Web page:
St. Mark’s Place is three blocks long. That’s it. The street starts (or ends, depending on which direction you’re walking) at 3rd Ave. and dead-ends at Thompkins Square Park, there at Avenue A. Manhattan streets are numbered going up after Houston St. in Lower Manhattan. If you’re walking north on, say, 3rd Ave., you cross Houston and hit 1st St., then 2nd St., and so on. If St. Mark’s were a number, it would be 8th St., followed by 9th, etc.

The street is named for nearby St. Mark’s Church In-The-Bowery (which makes me think of Stratford-Upon-Avon but is very far away from that place.) St. Mark’s Church is very old. The first incarnation of the church was a chapel built in 1660 by early New York City player Peter Stuyvesant and he is buried there, but we’re not here to talk about him. We’re here to talk about why there are so many kids with safety pins through their lips on my block. They would ask why I’m on their block, and I can appreciate that.

In 1967, Abbie Hoffman started the Youth International Party (they called themselves “yippies”) at a club on St. Mark’s and counterculture settled in (it has a tendency to do that quickly, much to the chagrin of all the counterculturists standing around.) The yippies and the hippies and their ilk needed places to hang out and party, so clubs like Electric Circus opened where Andy Warhol and Jimi Hendrix and The Velvet Underground all made art and did heroic amounts of drugs. But what to wear? A pair of shops called Trash & Vaudeville opened in the early 70s right in the middle of St. Mark’s. Debbie Harry shopped there and The Ramones, too, and the punk rock scene was really taking off because of bands like The Ramones, the Sex Pistols, and Damned In London, who were all singing and screaming and making music which, at the time, was a person had to admit was really fresh and amazing and different, even if you hated it. Which most people did.

For true punk people, the music was only legit from like, 1976 to 1979. This is what I’ve learned in researching St. Mark’s. But boy, did it have an effect. The look of the musicians was hard, all spikes and leather and neon mohawks and pierced everything. It was a look that said, “Back off” and “I am pretty sure I don’t like you already.” Mean? Scary? Revolting? Maybe a little of all that, but a) they achieved what they wanted, perception-wise, so you gotta give the kids credit and b) I’m sure many of the punks (then and now) are roly-poly little bunny-shaped sweethearts when you get to know them. Isn’t that how it works?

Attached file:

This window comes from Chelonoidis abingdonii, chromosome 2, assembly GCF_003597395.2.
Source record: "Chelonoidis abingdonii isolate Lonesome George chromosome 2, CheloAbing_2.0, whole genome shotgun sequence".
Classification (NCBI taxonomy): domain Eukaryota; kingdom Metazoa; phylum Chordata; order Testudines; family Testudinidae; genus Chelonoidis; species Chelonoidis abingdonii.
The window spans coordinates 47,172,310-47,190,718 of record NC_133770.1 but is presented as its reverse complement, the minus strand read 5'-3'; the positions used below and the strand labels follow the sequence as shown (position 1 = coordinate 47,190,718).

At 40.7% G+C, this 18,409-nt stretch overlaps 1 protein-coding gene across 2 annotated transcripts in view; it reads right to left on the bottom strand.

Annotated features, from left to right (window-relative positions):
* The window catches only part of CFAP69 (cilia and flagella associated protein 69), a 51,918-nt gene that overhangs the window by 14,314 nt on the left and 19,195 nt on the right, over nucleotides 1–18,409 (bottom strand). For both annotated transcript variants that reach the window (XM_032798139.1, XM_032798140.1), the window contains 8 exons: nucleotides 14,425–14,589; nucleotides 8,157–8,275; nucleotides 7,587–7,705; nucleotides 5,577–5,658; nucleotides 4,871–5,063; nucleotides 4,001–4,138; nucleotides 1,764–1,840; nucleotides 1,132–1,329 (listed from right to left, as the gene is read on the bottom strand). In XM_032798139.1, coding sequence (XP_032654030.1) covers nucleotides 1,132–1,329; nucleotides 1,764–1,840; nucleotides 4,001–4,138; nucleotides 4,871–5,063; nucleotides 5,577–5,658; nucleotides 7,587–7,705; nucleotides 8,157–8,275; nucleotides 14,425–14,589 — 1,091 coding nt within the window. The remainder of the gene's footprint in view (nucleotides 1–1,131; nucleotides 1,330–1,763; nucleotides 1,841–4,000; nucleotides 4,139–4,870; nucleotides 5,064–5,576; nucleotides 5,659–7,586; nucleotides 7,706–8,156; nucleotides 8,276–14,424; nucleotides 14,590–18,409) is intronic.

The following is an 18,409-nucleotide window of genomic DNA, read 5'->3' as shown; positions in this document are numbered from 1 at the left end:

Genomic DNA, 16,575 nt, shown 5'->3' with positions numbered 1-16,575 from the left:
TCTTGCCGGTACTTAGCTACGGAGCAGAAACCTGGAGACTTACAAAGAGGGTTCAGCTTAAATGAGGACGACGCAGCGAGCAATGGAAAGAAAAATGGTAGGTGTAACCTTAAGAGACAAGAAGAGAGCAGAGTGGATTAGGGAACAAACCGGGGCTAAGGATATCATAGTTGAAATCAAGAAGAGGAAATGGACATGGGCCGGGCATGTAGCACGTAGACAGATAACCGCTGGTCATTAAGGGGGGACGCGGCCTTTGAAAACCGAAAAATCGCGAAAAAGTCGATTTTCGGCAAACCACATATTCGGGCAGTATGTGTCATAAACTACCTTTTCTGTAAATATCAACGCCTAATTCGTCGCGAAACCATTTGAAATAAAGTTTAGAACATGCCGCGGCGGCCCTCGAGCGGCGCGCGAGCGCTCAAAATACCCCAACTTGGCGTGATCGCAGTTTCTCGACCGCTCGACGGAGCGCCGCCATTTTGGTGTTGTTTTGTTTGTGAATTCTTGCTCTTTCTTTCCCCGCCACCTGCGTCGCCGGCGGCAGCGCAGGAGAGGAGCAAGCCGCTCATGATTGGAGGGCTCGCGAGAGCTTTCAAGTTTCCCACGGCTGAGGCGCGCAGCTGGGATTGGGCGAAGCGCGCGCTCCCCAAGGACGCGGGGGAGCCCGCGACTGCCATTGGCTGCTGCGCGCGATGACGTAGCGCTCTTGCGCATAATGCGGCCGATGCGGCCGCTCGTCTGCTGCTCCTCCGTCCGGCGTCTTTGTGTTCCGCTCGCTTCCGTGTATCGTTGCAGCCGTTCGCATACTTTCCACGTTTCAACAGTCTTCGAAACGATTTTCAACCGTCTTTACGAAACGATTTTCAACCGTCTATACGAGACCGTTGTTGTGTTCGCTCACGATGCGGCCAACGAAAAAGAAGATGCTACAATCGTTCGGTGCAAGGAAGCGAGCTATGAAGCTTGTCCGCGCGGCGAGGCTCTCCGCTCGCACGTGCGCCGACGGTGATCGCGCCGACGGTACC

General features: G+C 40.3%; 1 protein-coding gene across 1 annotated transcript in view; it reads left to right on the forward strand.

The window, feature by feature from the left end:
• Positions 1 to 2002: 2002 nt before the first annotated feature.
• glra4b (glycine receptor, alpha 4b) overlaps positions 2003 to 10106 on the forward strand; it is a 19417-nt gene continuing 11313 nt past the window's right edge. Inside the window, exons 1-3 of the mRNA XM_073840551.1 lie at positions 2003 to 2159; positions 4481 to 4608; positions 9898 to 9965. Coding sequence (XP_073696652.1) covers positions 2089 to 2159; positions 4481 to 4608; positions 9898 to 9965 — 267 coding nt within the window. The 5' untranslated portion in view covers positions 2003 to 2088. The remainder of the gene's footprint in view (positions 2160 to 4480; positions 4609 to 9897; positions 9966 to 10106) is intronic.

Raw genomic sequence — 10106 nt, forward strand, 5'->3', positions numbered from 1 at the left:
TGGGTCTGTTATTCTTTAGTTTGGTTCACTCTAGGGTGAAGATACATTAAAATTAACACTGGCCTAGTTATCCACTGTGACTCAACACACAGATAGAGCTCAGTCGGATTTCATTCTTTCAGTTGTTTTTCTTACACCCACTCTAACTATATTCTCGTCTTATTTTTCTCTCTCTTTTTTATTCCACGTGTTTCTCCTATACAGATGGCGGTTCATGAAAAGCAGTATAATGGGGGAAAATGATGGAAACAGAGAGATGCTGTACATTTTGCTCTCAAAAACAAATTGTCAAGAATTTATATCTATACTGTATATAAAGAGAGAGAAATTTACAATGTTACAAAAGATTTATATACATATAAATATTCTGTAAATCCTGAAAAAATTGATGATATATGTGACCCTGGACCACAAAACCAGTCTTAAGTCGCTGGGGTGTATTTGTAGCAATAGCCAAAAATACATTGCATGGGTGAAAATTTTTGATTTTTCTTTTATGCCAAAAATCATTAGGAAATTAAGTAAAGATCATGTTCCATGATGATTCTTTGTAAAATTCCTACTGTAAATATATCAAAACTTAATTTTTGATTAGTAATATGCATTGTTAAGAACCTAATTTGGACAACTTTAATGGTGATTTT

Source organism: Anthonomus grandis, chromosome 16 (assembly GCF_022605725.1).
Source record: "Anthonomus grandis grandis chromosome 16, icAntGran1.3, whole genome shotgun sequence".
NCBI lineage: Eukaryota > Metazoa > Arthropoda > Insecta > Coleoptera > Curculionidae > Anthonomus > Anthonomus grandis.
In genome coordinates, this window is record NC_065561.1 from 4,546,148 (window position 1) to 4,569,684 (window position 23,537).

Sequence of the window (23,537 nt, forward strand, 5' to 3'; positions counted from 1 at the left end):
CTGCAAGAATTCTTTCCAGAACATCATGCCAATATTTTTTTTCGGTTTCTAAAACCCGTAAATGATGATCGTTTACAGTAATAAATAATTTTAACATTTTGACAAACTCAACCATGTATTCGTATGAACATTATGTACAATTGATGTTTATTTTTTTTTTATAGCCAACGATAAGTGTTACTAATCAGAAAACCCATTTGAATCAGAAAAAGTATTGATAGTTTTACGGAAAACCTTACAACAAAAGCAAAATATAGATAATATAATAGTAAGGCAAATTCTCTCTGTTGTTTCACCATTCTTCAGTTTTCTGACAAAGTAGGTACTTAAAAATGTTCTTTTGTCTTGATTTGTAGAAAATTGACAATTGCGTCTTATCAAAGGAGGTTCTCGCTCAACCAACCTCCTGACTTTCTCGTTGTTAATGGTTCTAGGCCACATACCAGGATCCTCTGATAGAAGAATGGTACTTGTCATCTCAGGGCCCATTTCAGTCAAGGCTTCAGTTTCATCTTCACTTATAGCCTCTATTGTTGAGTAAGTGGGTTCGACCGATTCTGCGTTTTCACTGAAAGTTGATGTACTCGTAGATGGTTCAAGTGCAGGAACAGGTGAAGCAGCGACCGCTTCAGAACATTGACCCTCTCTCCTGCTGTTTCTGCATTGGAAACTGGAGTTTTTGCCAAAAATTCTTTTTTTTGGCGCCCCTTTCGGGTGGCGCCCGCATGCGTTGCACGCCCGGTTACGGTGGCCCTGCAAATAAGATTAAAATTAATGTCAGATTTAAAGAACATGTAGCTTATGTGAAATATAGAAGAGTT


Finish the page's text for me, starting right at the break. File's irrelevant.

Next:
There are so many punks hanging out on the street this summer. Several people have told me there are more than usual. Maybe because the weather hasn’t been too bad. Maybe because there are good punk bands playing here in NYC this summer and they’ve all made the pilgrimage. Many of them are painful to look at, with sores and things. I wonder if they do have a place to go and choose not to go there or if they are as homeless as their signs say. I could ask, but I’m not sure that would be appropriate. Sometimes I put change in the cups.

Perhaps I could tell them I went as a “punk rocker” like five times for Halloween when I was a kid. That could be a good conversation starter. Or not.

New York: Where Your Twin Has Been Living Since 1985.

Woman on subway, NYC 1973. Photo: Erik Calonius, US National Archives.
Woman on subway, NYC 1973. Photo: Erik Calonius, US National Archives.

My Big Apple bedazzlement continues.

In 2013, the Census Bureau reported 8,405,837 million people living in New York City. If nothing about that number has changed except that me and Yuri moved here, it’s now 8,405,839. If you count my sock monkey in the number, which you should, we can get to a nicer, roundish number of 8,405,840. I’m confident Yuri, Pendennis, and moi are not the only changes to the New York City population since last year, but this is why its funny.

All of these people. There’s one of everything.

I play a little game when I’m out and about. When I see someone totally one-of-a-kind, or outlandish, or remarkable in any way (and everyone is remarkable in some way) I note their characteristics and then try to imagine imagining them. Like:

“Could there be on this earth, at this moment, a person who is a nun, around fifty years old with pink socks, a guitar, and a suitcase with a Grateful Dead sticker on it? Could that person possibly exist in this wide, wide world?”

Then I answer myself that yes, there could plausibly be such a person because in that moment when I’m asking myself, that means I am looking at a person who matches that exact description. The nun was standing in front of Penn Station the other day, waiting for a bus, I assume. Then I play some more.